The history of the Universe as told by Euclid clusters of galaxies

Euclid galaxy clusters will set powerful constraints on the evolution of the Universe. This is the result obtained by an international team that recently completed a study focused on the role of clusters to be discovered by Euclid. This is an approved satellite mission by the European Space Agency (ESA), scheduled for launch in 2020. The main aim of this mission is to explain the origin of the accelerated expansion of the Universe.

What causes the accelerated expansion of the Universe? This is one of the main questions of current cosmology. The ESA Euclid mission has been designed to answer this question. An international team of scientists, led by B. Sartoris from the University of Trieste, has investigated the role that clusters will play in this mission. Their analysis highlights the strong potential of Euclid clusters in placing constraints on the evolutionary history of the Universe.

Galaxy clusters are the largest structures of the Universe in gravitational equilibrium. Since they are relatively rare objects, their number density depends strongly on some cosmological parameters. This property makes them powerful probes of the evolutionary history of cosmic structures.

The study of Sartoris and collaborators shows that the Euclid satellite will identify photometrically over a million  clusters (see Figure 1), half million at redshifts larger than 1 and 2000 with redshift larger than 2 (corresponding to a distance of 50 billion light years). This huge statistical sample (two orders of magnitude larger than those  currently available) will allow us to study the characteristics of clusters with unprecedented detail, over a wide redshift range reaching close to the epoch of their formation.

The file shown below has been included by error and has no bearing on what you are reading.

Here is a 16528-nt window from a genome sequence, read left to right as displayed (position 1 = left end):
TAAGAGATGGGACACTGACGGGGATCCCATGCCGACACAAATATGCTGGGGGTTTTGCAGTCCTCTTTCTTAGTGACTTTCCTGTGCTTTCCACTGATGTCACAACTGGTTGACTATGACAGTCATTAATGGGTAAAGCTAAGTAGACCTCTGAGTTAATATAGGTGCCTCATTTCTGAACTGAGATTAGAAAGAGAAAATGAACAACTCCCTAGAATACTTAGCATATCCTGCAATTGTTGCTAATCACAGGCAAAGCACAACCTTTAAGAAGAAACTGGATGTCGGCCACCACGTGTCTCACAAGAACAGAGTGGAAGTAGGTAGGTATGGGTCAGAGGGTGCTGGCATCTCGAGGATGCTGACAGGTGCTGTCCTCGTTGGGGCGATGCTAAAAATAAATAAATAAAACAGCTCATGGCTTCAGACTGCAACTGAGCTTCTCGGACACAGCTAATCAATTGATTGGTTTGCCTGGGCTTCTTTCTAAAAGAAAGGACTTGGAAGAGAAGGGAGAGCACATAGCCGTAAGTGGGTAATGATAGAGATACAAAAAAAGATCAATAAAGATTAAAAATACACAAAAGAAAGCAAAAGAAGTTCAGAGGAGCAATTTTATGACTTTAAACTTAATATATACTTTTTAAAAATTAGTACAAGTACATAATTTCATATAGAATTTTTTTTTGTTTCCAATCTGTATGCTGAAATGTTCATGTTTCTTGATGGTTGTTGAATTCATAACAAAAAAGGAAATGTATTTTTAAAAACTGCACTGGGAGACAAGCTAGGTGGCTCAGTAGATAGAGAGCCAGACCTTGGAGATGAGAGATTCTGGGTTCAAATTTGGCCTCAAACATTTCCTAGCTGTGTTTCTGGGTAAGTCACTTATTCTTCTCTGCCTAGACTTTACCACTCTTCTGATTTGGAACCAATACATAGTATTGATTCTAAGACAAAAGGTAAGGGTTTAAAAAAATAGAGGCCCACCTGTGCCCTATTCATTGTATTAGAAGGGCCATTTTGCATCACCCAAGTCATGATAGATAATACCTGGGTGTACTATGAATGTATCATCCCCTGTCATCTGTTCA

Figure 1 - Number density of galaxy clusters identified by the Euclid satellite as a function of redshift, for two different values of the detection threshold.

The use of clusters as cosmological probes requires an estimate of their mass. Since this quantity cannot be observed directly, it is necessary to calibrate scaling relations between mass and an observable cluster property. The new study points out that, given the characteristics of Euclid satellite, it will be possible to calibrate these elationships internally and self-consistently. Using the gravitational lensing effect, the number and the total luminosity of cluster galaxies in clusters, and their velocity distribution, one can calibrate the relationship with the mass with an excellent precision (~10%) up to redshift ~1.5.

With the forthcoming large cosmological data-sets it will be possible to constrain the parameters of the standard cosmological model (LambdaCDM) and its evolution, but also to identify deviations from this model. The accelerated expansion of the Universe could be due to some form of dark energy, or to a deviation from general relativity on large scales (Figure 2). The analysis of Sartoris and collaborators also points out that it will be possible to use the distribution of clusters to estimate the amplitude of possible non-Gaussian fluctuations of the primordial density field.

Figure 2 - Constraints on cosmological parameters that determine the growth of the structures: sigma_8 indicates the structure formation time (structures form earlier for higher values of sigma_8) and gamma. In the standard cosmological model, gamma=0.55; different values indicate deviations from general relativity.

This paper has been recently published in the journal Monthly Notices of the Royal Astronomical Society (MNRAS, 459, 1764-2016, "Next generation cosmology: constraints from the Euclid galaxy cluster survey "). Beside B. Sartoris, the collaboration includes two other astrophysicists of the Astronomical Observatory of Trieste, A. Biviano and S. Borgani.

The results of this study will be crucial for the preparation and optimization of the Euclid cluster survey, and will occupy a central role in the data analysis process.